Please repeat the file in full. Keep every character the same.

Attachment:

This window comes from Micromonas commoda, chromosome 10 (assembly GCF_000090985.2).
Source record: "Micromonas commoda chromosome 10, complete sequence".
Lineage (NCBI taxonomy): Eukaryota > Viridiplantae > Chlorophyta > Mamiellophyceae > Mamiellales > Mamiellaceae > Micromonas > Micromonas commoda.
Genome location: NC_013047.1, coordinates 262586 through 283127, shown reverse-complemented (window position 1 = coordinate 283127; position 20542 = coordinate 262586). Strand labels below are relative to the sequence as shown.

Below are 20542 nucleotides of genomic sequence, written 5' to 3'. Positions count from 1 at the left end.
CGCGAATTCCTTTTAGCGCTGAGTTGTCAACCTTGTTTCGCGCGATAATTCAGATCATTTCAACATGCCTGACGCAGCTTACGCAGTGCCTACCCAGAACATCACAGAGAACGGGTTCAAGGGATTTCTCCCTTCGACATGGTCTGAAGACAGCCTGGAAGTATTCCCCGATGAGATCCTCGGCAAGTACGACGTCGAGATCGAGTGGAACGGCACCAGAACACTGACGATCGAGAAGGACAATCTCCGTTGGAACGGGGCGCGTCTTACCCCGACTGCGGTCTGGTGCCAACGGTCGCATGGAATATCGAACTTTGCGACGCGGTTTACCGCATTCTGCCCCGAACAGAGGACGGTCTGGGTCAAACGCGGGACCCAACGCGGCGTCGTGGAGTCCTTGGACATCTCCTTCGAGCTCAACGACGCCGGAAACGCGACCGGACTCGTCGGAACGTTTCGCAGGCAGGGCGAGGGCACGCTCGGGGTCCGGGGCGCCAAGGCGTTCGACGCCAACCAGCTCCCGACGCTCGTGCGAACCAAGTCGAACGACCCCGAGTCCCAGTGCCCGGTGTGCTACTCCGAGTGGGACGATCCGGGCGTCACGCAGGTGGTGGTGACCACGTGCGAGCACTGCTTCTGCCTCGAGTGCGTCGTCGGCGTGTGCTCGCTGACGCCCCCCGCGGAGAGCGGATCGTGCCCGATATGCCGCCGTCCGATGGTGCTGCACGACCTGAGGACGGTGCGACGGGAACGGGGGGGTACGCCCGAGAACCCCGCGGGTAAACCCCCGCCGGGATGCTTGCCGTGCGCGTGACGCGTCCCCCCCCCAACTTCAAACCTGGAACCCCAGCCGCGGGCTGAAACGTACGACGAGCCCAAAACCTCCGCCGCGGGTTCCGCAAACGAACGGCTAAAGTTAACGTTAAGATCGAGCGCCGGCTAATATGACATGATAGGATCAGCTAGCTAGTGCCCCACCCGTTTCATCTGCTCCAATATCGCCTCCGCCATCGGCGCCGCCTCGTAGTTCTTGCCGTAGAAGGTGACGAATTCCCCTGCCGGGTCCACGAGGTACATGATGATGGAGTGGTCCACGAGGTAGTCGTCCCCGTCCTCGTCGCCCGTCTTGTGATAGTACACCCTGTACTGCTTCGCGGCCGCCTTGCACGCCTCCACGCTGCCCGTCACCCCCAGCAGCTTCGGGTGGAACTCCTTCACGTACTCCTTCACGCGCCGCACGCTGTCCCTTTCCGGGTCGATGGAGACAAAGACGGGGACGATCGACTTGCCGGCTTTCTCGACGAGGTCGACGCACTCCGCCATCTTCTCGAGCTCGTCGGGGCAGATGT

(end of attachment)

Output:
This window comes from Micromonas commoda, chromosome 10 (assembly GCF_000090985.2).
Source record: "Micromonas commoda chromosome 10, complete sequence".
Lineage (NCBI taxonomy): Eukaryota > Viridiplantae > Chlorophyta > Mamiellophyceae > Mamiellales > Mamiellaceae > Micromonas > Micromonas commoda.
Genome location: NC_013047.1, coordinates 262586 through 283127, shown reverse-complemented (window position 1 = coordinate 283127; position 20542 = coordinate 262586). Strand labels below are relative to the sequence as shown.

Below are 20542 nucleotides of genomic sequence, written 5' to 3'. Positions count from 1 at the left end.
CGCGAATTCCTTTTAGCGCTGAGTTGTCAACCTTGTTTCGCGCGATAATTCAGATCATTTCAACATGCCTGACGCAGCTTACGCAGTGCCTACCCAGAACATCACAGAGAACGGGTTCAAGGGATTTCTCCCTTCGACATGGTCTGAAGACAGCCTGGAAGTATTCCCCGATGAGATCCTCGGCAAGTACGACGTCGAGATCGAGTGGAACGGCACCAGAACACTGACGATCGAGAAGGACAATCTCCGTTGGAACGGGGCGCGTCTTACCCCGACTGCGGTCTGGTGCCAACGGTCGCATGGAATATCGAACTTTGCGACGCGGTTTACCGCATTCTGCCCCGAACAGAGGACGGTCTGGGTCAAACGCGGGACCCAACGCGGCGTCGTGGAGTCCTTGGACATCTCCTTCGAGCTCAACGACGCCGGAAACGCGACCGGACTCGTCGGAACGTTTCGCAGGCAGGGCGAGGGCACGCTCGGGGTCCGGGGCGCCAAGGCGTTCGACGCCAACCAGCTCCCGACGCTCGTGCGAACCAAGTCGAACGACCCCGAGTCCCAGTGCCCGGTGTGCTACTCCGAGTGGGACGATCCGGGCGTCACGCAGGTGGTGGTGACCACGTGCGAGCACTGCTTCTGCCTCGAGTGCGTCGTCGGCGTGTGCTCGCTGACGCCCCCCGCGGAGAGCGGATCGTGCCCGATATGCCGCCGTCCGATGGTGCTGCACGACCTGAGGACGGTGCGACGGGAACGGGGGGGTACGCCCGAGAACCCCGCGGGTAAACCCCCGCCGGGATGCTTGCCGTGCGCGTGACGCGTCCCCCCCCCAACTTCAAACCTGGAACCCCAGCCGCGGGCTGAAACGTACGACGAGCCCAAAACCTCCGCCGCGGGTTCCGCAAACGAACGGCTAAAGTTAACGTTAAGATCGAGCGCCGGCTAATATGACATGATAGGATCAGCTAGCTAGTGCCCCACCCGTTTCATCTGCTCCAATATCGCCTCCGCCATCGGCGCCGCCTCGTAGTTCTTGCCGTAGAAGGTGACGAATTCCCCTGCCGGGTCCACGAGGTACATGATGATGGAGTGGTCCACGAGGTAGTCGTCCCCGTCCTCGTCGCCCGTCTTGTGATAGTACACCCTGTACTGCTTCGCGGCCGCCTTGCACGCCTCCACGCTGCCCGTCACCCCCAGCAGCTTCGGGTGGAACTCCTTCACGTACTCCTTCACGCGCCGCACGCTGTCCCTTTCCGGGTCGATGGAGACAAAGACGGGGACGATCGACTTGCCGGCTTTCTCGACGAGGTCGACGCACTCCGCCATCTTCTCGAGCTCGTCGGGGCAGATGT